This article was previously published under Q74038
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The following DOSKEY macro searches all files in the current directoryfor the message text specified and displays the output a screen at atime. Any type of file will be searched, regardless of the file'sextension. When the macro is executed, the name of each file beingsearched will be displayed along with the macro command. The macrooutput will be displayed one screen at a time, which you can examineto locate the message text you are searching for. Finally, the file"output" is deleted so that when using the macro again, the fileoutput only represents one message search.
To create this macro, enter the following at the command prompt:
doskey search=for %a in (*.*) do c:\dos\FIND /i "$*" %a $g$g output $t type output $b c:\dos\MORE $t del output
(Do not press ENTER until you have entered the whole macro.)
To run this macro, type:
The message does not require quotation marks and is not casesensitive. The output of the search is displayed one screen at a time.If the text is found, a line with the text will appear below the file.Make sure the FIND and MORE commands in the above search macro arereferencing the MS-DOS 5.0 directory. Also, by using the FIND /iswitch, the message search will not be case sensitive.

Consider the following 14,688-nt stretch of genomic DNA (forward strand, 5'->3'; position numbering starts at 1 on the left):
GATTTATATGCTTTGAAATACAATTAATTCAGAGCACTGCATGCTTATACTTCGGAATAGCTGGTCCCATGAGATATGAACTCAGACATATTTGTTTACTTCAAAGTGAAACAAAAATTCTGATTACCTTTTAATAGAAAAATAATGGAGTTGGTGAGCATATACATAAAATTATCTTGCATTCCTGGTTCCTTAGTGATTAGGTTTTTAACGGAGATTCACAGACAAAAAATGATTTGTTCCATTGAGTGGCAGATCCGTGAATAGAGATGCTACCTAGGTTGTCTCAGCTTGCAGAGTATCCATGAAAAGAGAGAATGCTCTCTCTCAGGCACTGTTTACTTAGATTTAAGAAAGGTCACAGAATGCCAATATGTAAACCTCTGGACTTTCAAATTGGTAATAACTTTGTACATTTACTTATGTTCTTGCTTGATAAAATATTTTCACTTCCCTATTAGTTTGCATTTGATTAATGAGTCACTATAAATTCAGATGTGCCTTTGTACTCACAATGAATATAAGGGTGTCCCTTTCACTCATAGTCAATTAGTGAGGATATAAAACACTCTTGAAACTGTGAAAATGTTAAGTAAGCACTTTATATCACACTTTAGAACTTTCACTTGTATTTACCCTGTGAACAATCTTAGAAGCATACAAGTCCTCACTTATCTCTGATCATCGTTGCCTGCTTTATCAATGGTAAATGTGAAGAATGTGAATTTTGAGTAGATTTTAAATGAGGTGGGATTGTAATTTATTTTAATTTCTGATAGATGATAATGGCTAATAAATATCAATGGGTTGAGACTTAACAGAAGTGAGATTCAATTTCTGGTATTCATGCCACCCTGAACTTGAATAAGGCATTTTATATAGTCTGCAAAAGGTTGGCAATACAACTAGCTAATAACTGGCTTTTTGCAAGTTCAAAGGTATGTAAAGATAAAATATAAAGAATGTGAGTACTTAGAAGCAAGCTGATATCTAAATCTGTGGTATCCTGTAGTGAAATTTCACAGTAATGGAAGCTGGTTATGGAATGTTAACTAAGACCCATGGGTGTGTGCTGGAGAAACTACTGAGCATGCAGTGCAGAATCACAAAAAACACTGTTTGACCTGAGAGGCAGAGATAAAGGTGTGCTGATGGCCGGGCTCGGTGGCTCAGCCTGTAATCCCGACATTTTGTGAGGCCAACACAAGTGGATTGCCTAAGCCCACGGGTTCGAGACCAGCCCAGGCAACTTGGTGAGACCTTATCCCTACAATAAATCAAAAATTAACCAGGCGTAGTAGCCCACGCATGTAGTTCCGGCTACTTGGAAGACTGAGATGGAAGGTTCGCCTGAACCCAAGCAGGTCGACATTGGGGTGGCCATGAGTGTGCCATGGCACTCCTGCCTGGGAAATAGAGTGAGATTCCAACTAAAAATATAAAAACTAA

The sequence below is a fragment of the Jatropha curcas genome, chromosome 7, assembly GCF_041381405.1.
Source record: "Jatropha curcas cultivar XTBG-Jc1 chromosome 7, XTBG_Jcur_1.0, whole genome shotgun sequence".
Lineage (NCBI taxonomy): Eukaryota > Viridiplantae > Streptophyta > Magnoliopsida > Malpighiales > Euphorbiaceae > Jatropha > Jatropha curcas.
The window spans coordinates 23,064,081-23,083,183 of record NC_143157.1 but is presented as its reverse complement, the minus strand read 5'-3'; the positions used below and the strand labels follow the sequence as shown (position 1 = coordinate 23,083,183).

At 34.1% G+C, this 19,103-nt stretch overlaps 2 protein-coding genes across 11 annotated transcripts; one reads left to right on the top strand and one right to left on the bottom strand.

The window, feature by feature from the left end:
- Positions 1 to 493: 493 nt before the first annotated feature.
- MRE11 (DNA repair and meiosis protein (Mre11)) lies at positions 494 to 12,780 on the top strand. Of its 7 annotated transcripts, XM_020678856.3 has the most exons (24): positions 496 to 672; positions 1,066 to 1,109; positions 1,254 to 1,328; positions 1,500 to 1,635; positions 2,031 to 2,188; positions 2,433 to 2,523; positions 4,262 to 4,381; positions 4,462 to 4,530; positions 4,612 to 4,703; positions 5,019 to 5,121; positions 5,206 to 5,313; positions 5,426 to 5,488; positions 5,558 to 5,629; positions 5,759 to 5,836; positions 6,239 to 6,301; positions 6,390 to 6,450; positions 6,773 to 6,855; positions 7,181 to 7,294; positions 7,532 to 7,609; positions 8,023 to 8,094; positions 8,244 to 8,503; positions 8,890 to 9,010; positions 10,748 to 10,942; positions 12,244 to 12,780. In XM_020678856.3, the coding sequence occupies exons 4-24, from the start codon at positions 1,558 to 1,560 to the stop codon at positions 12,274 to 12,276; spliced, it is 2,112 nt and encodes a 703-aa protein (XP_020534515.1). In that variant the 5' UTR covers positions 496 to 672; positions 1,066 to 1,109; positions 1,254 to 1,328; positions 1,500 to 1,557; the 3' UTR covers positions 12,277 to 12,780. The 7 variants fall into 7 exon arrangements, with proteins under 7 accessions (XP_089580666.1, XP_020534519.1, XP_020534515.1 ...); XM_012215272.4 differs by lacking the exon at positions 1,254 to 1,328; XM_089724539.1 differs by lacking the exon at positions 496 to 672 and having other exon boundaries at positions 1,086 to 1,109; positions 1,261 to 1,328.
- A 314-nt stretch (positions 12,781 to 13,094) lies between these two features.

For example, the following macro searches for the text "No availableextended memory" in the current directory and displays the partialresult of the command.
First, change to the DOS directory that includes HIMEM.SYS, then enterthe following command:
SEARCH no available extended memory
The following output appears:
---------- HIMEM.SYS ERROR: No available extended memory was found.
The file the text was found in was HIMEM.SYS. The line that includesthe message starts with "ERROR:..."
A search with the abbreviated "message" field, such as "extendedmemory," will result in the same output as above. To make the messagesearch case sensitive, remove the FIND /i switch.
To use this macro every time you start your system, include thefollowing command in your AUTOEXEC.BAT file:
doskey search=for %%a in (*.*) do c:\dos\FIND /i "$*" %%a $g$g output $t type output $b c:\dos\MORE $t del output
Notice that this batch file command is different from the previouscommand that is inserted at the command prompt. The difference is thatan additional % (percent sign) is included before each "%a" so thatthe "%a" will be recognized.
"Microsoft MS-DOS User's Guide and Reference," version 5.0, pages175-181, 448-453